And that's not all.
"I'm glad they're gone," Straily said Friday. "If they don't want to be here, good for them."
Straily's reaction to the Marlins' offseason dismantling under new CEO Derek Jeter differs dramatically from that of fans angered by the moves and players wanting out because they anticipate lots of losing. Half of the everyday lineup was traded, including National League MVP Stanton, and Miami received mostly prospects in return.
But Straily said a reboot was justified after eight consecutive losing seasons under former owner Jeffrey Loria.
"I really agreed with what happened," said Straily, who went 10-9 last year and might be the Opening Day starter next month. "I feel like with the pieces they brought in, this might flip around a little quicker than people realize. I'm not saying today, but I'm excited to be here and try to mentor guys coming into the big leagues for the first time."
The Marlins went 77-85 last year, and after the season, Stanton voiced his frustration with a pitching staff that had the fifth-worst ERA in the majors.
Was Straily insulted?
"In a way," Straily said. "It's not like I was upset-insulted. It's no secret our starting rotation didn't exactly carry the team. When I hear that kind of stuff, it's motivation to continue to focus on bettering myself, because that's the last thing you want to hear."
There was speculation Straily would be among those traded this offseason, and he's glad he wasn't. The roster purge didn't bother the well-traveled 29-year-old veteran because he has been part of makeovers before.
Straily pitched briefly for the Chicago Cubs in 2014 and the Houston Astros in 2015 when both teams were building toward eventual World Series titles. He believes that the Marlins can follow the same path, and this time he hopes to remain for the duration of the climb to the top.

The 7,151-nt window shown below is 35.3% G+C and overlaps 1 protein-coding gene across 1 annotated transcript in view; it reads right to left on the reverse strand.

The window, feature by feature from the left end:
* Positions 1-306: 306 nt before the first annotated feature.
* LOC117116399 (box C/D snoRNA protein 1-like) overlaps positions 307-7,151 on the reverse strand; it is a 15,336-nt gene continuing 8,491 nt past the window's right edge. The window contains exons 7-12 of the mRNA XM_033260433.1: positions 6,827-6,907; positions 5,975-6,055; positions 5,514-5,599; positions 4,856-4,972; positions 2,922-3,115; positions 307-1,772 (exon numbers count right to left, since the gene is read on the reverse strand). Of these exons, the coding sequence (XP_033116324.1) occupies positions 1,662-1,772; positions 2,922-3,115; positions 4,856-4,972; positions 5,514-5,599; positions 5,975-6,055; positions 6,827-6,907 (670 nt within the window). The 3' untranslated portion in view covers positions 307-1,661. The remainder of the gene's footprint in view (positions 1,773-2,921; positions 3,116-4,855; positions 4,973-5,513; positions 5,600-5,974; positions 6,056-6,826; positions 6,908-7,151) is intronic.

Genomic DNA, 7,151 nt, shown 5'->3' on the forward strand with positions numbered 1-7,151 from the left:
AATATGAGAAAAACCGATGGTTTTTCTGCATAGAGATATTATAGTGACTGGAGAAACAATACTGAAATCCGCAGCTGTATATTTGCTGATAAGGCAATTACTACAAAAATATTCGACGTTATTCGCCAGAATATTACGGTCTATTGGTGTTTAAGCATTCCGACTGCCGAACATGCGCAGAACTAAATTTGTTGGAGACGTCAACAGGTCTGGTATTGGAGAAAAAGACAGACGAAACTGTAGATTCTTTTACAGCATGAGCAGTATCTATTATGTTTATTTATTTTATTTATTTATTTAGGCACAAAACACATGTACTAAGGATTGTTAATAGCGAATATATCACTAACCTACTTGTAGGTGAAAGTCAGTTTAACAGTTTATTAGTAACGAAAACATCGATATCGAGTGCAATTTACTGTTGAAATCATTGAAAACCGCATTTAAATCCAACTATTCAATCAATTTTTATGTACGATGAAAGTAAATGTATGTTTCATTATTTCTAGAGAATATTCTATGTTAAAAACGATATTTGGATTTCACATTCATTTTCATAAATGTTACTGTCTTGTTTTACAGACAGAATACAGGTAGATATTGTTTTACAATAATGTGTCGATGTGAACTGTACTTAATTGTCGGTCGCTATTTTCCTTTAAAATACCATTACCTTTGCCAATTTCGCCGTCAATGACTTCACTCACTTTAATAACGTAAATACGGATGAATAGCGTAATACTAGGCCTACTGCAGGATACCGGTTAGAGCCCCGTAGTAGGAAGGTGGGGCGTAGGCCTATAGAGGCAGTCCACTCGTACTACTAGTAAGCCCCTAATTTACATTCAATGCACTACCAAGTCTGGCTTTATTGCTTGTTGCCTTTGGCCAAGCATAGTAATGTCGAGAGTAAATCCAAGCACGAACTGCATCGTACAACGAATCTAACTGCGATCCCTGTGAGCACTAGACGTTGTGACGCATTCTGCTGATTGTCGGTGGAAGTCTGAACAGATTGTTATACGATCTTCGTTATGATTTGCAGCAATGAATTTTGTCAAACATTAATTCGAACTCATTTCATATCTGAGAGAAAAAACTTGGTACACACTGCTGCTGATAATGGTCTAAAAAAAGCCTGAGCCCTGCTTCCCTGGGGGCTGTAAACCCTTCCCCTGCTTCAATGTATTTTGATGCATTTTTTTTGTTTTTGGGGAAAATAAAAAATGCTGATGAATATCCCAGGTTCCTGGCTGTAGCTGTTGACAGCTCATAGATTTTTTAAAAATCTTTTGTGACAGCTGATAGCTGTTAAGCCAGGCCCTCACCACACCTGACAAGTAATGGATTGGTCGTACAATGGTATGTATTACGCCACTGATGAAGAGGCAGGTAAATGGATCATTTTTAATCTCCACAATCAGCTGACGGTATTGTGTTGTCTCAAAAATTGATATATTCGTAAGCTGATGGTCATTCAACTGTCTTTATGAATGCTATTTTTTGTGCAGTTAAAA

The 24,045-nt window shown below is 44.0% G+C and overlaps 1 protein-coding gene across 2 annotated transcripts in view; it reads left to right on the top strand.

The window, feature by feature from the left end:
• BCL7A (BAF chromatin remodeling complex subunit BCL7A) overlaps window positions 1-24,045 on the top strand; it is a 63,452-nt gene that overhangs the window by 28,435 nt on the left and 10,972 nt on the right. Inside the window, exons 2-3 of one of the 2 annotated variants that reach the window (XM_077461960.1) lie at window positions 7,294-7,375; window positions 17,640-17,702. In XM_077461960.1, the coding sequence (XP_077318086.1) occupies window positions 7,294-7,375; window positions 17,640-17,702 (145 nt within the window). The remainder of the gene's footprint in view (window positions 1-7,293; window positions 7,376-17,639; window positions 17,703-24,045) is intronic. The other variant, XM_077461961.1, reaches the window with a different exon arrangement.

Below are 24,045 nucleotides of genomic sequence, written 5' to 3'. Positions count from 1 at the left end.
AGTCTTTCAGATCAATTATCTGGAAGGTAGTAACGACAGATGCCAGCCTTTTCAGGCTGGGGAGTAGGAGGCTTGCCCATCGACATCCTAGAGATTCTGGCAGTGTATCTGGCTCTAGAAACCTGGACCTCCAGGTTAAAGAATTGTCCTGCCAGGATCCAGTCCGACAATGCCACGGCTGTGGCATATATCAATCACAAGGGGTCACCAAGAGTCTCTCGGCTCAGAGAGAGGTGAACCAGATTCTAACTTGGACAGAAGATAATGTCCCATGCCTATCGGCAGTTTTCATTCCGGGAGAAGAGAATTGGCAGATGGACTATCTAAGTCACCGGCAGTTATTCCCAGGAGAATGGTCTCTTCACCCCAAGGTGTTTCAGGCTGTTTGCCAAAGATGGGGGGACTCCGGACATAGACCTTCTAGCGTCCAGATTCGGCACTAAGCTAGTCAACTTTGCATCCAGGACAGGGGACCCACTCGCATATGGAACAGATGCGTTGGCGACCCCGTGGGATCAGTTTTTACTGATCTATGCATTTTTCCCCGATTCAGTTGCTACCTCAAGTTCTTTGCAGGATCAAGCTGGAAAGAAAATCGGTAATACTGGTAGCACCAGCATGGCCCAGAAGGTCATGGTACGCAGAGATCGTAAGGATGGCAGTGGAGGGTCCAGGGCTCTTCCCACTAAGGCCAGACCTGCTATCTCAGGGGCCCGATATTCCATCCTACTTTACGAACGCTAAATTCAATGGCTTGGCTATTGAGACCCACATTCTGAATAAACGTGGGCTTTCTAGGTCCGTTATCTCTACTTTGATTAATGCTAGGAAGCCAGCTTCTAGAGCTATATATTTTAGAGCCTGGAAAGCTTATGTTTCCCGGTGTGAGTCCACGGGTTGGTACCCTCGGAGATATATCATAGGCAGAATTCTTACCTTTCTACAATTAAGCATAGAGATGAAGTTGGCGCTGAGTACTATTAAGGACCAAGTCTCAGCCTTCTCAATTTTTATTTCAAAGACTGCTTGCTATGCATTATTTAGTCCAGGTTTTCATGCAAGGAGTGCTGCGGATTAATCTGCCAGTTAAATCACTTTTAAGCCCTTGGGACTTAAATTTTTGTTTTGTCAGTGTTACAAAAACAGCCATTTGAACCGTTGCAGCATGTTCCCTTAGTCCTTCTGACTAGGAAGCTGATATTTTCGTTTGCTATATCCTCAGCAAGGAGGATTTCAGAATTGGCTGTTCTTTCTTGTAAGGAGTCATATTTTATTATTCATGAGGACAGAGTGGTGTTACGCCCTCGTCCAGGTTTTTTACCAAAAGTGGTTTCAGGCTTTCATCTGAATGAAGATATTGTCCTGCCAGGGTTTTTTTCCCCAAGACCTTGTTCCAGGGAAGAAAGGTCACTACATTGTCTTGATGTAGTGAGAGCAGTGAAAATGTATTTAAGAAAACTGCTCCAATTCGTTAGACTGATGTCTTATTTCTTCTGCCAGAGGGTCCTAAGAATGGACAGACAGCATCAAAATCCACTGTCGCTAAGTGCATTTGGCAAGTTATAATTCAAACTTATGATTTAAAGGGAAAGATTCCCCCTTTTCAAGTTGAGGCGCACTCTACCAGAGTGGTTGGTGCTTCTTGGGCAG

"That's the goal," he said. "I want to be part of the rebuilding and part of a championship."
Manager Don Mattingly, who has also been vocal in endorsing Jeter's plan, said it's good to have a veteran like Straily on board with the approach.
"You want it from the guy helping you at the door, the guy selling tickets, all the way through the organization," Mattingly said. "You want people that are here to build a championship mentality."
Straily, eligible for arbitration the first time, missed the first two days of spring training this week to argue his case in Arizona. He sought a raise from $552,100 to $3.55 million but lost his case Friday and was awarded the Marlins' offer of $3,375,000.
In his first season with Miami last year, Straily tied for the National League lead with 33 starts and had a 4.26 ERA.
"Dan was really what we thought we were getting," Mattingly said. "He's consistent, prepared, an innings-eater. He's a guy who has been durable."
Straily and right-hander Jose Urena are the only established starters, meaning three rotation spots are open, and there will be a scramble for everyday jobs as well. But Straily said that doesn't mean the Marlins will be awful, recalling his experience with a young, surprising Oakland team in 2013.
"I was part of a rotation where none of us could rent a car, and we led our team to the playoffs," he said. "Just because we're not full of household names doesn't mean we're not going to be any good. Guys are going to show up and play well, or they'll find someone who will. That's what a rebuild is."